There is also evidence that the central nervous system may rely on an internal model of the body’s dynamics to enable rapid postural corrections in the presence of errors and external perturbations [1], [38]. Our finding that altered visual feedback disrupts postural control and causes an increase in sway variability may be consistent with this idea. Delayed visual feedback may evoke uncertainty about the task by creating conflict between sensory feedback and internal predictions about the state of the body. In agreement with previous work highlighting that older adults rely more on unreliable visual feedback during postural control [9], our findings point out compromised postural control in the presence of time-delayed visual COP feedback. Similar results have been noted in studies where posture was destabilized by tendon vibration, but this instability decreased as young subjects learn to ignore proprioceptive feedback because it does not provide accurate information about the task [39][41]. Although the mechanism is still unclear, an interesting avenue for future research is whether adaptation to visual feedback delays can reduce postural instability in older adults.

Another striking result was that visual feedback delays decreased performance to a greater extent in older than younger subjects. One possible explanation for this finding is that age-related changes in peripheral sensory function cause older adults to rely more on visual information during postural control. Indeed, studies have suggested that normal aging prolongs sensory reweighting processes, and causes an increase in sway variability when visual feedback is altered during postural control [42]. In addition, older adults display persistent increases in postural sway when they are exposed to visual motion stimuli [11], [12], suggesting they are unable to suppress unreliable visual cues [11], [12]. Our results corroborate these findings and suggest that older adults inappropriately rely on time-delayed visual feedback about their COP, which in turn increases COP variability. It would be interesting to see whether our results extend to other sensory modalities such as time delays imposed on light-touch feedback during postural control [43], [44].

It should be noted that the visual reliance in older adults was more evident in the ML sway axis. Winter et al. [45] have suggested that when subjects stand in a shoulder-width stance (as used here), postural control in the AP axis involves muscular control of the ankle joint, and control in the ML axis is linked to muscular control of hip motion. In support of this idea, previous work has shown that young adults rely more on the ankle strategy during quiet standing, whereas older adults rely on the hip strategy [46], presumably to compensate for the loss of plantar sensitivity and tibialis anterior strength [47]. This directional difference in COP measures may be clinically relevant, as the amplitude of ML sway discriminates well between fallers and non-fallers, especially under dual-task conditions [48], [49].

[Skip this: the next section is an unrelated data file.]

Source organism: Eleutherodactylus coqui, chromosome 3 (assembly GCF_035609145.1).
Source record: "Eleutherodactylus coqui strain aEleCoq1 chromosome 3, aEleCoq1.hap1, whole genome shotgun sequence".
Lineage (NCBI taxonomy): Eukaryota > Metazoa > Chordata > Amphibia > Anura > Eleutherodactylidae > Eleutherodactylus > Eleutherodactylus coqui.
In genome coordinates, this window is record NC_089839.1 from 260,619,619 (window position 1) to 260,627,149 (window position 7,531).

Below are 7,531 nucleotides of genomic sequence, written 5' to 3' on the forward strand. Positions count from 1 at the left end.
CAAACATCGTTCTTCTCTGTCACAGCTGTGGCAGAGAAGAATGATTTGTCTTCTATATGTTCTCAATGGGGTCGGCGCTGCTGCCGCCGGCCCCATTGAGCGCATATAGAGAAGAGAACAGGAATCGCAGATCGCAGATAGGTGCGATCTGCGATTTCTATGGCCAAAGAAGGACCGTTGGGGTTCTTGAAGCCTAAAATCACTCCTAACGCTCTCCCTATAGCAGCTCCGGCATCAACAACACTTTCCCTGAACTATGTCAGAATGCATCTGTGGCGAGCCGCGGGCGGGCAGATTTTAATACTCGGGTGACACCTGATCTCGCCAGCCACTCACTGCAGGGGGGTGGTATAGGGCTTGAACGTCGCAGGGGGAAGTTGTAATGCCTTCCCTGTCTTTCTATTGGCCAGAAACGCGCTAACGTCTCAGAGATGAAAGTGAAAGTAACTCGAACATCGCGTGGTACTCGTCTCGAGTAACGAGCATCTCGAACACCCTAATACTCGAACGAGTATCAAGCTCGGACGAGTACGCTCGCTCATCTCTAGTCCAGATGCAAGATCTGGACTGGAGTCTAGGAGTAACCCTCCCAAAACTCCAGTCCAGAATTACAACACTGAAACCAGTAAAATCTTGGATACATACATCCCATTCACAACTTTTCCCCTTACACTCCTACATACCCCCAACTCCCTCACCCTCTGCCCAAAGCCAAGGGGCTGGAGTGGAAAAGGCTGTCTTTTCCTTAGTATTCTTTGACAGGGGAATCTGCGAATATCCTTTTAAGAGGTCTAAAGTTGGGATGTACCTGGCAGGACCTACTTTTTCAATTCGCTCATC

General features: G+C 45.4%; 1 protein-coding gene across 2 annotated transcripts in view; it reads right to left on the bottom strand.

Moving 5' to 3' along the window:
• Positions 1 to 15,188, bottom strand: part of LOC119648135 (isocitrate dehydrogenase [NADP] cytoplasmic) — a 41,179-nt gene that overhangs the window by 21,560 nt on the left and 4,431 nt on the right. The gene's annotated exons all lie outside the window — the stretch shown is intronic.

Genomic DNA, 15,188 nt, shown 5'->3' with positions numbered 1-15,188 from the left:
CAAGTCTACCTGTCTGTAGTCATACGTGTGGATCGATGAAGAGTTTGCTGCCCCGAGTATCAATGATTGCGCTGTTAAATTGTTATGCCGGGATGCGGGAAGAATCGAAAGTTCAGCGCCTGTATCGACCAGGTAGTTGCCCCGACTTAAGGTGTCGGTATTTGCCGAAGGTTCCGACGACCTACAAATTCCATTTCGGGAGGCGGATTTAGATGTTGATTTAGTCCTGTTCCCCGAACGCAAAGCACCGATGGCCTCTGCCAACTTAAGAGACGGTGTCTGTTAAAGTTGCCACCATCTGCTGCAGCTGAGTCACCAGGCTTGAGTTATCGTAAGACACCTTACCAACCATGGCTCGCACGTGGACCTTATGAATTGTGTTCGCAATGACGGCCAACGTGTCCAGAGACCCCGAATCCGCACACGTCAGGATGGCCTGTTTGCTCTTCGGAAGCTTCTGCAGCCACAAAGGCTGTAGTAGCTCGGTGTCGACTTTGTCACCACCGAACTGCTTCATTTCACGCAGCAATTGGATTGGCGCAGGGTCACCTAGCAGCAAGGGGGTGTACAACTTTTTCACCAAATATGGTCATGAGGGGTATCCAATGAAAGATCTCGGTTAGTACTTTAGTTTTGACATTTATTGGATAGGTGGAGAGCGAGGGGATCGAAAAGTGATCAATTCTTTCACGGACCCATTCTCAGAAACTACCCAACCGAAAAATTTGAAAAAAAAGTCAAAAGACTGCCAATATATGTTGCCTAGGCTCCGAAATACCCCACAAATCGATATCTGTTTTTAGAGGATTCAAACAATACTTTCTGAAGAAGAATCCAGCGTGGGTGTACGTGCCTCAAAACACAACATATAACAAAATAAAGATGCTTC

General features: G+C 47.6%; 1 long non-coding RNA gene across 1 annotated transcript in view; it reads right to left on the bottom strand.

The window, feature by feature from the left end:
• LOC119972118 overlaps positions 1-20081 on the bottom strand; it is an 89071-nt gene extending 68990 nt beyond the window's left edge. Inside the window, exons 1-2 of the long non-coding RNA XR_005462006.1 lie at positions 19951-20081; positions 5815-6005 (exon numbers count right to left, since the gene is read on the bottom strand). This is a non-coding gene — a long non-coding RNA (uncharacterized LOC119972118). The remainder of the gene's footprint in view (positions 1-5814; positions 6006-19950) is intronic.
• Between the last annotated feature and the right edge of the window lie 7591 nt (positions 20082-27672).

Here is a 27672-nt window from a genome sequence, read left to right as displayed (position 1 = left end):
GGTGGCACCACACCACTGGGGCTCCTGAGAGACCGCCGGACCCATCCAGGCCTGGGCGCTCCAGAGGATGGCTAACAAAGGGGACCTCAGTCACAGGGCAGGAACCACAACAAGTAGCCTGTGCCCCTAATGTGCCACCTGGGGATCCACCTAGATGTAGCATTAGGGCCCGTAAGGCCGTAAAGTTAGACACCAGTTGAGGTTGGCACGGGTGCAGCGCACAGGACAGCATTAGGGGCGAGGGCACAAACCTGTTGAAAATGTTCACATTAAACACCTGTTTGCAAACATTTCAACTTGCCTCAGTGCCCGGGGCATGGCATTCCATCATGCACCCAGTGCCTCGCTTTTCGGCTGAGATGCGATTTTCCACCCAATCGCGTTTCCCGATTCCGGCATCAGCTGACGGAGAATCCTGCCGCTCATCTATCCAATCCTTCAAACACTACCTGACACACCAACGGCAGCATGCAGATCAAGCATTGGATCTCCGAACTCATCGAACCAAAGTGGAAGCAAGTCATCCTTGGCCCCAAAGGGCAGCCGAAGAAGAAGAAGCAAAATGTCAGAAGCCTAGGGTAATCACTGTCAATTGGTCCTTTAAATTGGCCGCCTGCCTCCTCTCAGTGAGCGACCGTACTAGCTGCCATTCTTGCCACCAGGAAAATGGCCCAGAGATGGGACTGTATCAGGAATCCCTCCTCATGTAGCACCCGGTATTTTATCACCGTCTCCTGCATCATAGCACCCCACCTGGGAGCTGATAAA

In summary, older adults displayed substantial increases in sway variability when we imposed time delays on visual feedback about the location of their COP. Although these results are consistent with a growing number of studies that manipulated visual feedback and reported compromised postural control in older adults [50], [51], further work is necessary to outline the contribution of visual feedback in postural control. One method to investigate whether older adults rely more on delayed visual feedback is to measure postural responses to perturbations that randomly shift or disrupt visual COP feedback during the task. This method has been used to highlight the importance of visual feedback in upper-limb reaching movements [52][54], as well as to assess feedback corrections in postural control [42]. The use of visual perturbations may disambiguate visual overreliance in the elderly and provide valuable insight into age-related differences in balance control.

Interaction between delayed visual feedback and cognitive performance stabilizes posture in young but not older adults